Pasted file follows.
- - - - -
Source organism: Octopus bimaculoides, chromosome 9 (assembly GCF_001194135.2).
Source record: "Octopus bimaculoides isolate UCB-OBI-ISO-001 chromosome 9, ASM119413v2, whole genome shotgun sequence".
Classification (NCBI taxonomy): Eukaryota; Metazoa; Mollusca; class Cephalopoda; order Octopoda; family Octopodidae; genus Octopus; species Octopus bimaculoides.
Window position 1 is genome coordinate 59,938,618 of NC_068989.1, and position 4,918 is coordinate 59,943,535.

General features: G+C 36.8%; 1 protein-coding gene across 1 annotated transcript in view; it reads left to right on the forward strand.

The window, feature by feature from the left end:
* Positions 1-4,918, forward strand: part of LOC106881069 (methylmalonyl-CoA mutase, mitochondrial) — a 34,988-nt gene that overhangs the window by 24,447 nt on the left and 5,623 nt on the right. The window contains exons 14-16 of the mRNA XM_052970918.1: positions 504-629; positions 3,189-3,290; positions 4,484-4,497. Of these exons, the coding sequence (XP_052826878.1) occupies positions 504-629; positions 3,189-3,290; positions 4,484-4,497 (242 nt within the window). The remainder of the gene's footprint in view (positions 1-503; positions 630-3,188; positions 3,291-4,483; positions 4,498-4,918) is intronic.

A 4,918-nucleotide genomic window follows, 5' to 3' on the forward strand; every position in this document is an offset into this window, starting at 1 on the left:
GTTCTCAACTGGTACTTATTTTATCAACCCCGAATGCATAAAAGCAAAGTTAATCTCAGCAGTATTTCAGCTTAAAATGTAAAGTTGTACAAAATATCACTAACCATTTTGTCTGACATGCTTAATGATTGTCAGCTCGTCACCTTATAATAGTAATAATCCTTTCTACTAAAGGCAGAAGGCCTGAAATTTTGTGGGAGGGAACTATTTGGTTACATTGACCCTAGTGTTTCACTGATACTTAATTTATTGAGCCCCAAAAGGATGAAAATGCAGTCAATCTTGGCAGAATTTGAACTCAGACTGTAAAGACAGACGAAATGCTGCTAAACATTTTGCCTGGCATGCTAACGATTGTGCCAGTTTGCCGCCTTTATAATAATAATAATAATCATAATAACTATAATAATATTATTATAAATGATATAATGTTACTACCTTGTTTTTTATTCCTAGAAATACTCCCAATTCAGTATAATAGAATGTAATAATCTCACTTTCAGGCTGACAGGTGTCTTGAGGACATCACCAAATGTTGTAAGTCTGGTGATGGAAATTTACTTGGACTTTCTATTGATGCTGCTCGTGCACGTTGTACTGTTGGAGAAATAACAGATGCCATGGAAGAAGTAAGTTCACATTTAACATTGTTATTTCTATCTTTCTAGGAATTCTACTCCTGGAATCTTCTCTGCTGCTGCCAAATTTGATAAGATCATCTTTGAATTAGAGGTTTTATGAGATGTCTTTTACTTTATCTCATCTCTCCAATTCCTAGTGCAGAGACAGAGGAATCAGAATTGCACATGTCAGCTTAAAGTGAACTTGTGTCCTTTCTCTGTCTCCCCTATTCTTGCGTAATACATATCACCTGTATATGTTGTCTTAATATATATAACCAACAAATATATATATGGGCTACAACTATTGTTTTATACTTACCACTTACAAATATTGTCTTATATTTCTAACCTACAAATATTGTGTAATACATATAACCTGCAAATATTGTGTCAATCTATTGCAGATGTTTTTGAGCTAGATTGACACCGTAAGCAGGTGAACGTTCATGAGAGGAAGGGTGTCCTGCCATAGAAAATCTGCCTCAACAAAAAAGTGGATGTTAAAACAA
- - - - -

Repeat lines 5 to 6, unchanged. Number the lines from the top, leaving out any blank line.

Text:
General features: G+C 36.8%; 1 protein-coding gene across 1 annotated transcript in view; it reads left to right on the forward strand.

The window, feature by feature from the left end: